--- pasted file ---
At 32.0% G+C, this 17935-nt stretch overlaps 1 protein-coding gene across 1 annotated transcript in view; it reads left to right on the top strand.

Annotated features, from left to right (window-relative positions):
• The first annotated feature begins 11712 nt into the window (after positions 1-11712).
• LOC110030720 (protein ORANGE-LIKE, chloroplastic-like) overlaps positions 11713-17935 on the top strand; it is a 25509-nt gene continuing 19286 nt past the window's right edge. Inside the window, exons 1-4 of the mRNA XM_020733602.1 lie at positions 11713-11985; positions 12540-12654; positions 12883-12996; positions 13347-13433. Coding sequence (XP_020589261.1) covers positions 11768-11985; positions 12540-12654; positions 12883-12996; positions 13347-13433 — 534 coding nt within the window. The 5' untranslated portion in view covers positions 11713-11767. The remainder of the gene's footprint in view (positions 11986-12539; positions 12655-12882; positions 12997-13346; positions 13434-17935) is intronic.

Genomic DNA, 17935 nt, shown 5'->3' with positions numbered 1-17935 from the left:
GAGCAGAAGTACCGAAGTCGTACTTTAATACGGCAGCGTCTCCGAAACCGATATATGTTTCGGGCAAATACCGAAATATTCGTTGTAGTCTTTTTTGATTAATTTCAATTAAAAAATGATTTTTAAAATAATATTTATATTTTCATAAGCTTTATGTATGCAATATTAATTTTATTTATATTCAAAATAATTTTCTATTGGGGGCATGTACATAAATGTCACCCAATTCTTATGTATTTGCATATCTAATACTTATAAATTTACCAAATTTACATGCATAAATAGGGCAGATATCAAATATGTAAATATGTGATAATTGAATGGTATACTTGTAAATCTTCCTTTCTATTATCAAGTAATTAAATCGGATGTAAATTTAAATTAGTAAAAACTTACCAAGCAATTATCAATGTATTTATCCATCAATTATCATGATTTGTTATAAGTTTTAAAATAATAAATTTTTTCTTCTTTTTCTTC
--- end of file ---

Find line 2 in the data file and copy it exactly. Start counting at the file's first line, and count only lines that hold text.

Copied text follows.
Annotated features, from left to right (window-relative positions):